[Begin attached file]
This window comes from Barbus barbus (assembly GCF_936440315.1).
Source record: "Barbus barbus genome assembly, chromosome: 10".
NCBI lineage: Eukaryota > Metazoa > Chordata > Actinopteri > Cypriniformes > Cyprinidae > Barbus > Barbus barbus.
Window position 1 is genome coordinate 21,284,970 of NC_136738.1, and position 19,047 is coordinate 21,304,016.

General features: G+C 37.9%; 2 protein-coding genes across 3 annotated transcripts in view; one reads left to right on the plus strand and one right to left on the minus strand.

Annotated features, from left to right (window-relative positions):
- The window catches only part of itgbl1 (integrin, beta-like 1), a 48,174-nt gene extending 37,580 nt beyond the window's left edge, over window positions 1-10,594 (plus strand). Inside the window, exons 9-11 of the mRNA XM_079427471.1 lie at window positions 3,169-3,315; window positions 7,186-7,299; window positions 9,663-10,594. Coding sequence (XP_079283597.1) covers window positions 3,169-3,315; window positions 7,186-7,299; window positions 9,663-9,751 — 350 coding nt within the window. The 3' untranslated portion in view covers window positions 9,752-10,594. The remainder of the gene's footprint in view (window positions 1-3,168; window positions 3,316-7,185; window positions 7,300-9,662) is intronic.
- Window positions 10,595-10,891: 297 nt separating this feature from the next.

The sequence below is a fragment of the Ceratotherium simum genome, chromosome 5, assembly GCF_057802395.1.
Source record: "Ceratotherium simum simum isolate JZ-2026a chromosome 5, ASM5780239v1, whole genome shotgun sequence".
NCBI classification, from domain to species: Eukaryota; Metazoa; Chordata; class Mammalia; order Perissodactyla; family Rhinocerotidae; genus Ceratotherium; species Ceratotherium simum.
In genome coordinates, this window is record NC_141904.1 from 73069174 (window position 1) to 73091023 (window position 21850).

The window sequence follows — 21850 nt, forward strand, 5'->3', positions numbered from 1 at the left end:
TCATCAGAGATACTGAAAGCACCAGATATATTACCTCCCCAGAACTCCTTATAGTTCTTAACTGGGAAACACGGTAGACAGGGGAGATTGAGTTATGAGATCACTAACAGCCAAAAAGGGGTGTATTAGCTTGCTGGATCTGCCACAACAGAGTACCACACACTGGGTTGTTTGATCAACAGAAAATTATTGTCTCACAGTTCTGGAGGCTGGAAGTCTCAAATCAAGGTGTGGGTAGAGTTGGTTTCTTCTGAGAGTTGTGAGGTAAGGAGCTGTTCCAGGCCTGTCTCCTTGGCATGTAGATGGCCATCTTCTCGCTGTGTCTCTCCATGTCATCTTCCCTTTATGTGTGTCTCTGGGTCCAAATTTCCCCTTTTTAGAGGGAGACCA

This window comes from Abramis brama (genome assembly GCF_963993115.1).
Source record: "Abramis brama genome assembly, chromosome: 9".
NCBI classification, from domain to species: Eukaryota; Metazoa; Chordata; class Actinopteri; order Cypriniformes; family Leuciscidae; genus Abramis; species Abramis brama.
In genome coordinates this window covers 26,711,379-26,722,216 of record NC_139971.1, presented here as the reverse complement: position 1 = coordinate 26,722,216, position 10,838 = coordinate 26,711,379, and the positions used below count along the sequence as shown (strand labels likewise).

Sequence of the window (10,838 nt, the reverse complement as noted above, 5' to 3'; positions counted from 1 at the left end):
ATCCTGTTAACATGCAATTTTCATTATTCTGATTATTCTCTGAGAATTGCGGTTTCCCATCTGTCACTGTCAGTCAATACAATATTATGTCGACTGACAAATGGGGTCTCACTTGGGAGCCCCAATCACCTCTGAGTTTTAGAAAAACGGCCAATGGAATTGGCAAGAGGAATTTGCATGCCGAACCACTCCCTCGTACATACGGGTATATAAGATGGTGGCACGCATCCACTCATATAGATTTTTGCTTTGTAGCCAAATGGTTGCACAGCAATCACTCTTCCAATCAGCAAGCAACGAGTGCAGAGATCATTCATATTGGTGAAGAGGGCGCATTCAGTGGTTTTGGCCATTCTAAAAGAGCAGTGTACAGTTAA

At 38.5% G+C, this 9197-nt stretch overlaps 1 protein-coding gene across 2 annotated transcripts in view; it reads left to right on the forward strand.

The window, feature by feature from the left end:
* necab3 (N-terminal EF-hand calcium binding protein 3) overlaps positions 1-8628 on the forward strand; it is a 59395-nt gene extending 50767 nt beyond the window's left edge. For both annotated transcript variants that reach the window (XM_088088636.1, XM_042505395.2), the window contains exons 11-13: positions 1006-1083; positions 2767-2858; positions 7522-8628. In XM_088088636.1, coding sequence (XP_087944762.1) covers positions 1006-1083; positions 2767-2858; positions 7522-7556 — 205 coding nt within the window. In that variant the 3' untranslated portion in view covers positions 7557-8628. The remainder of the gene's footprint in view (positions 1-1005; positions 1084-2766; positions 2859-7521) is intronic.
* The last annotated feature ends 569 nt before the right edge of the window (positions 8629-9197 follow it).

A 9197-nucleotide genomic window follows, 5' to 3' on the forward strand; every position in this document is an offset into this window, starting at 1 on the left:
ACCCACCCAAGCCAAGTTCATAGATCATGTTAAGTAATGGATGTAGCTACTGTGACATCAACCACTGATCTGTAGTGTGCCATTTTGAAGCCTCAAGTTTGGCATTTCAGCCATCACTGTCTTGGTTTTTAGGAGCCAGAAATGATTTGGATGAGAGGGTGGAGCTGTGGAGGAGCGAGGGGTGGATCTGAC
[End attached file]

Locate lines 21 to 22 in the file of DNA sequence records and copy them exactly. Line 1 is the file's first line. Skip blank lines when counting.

At 38.5% G+C, this 9197-nt stretch overlaps 1 protein-coding gene across 2 annotated transcripts in view; it reads left to right on the forward strand.

The window, feature by feature from the left end: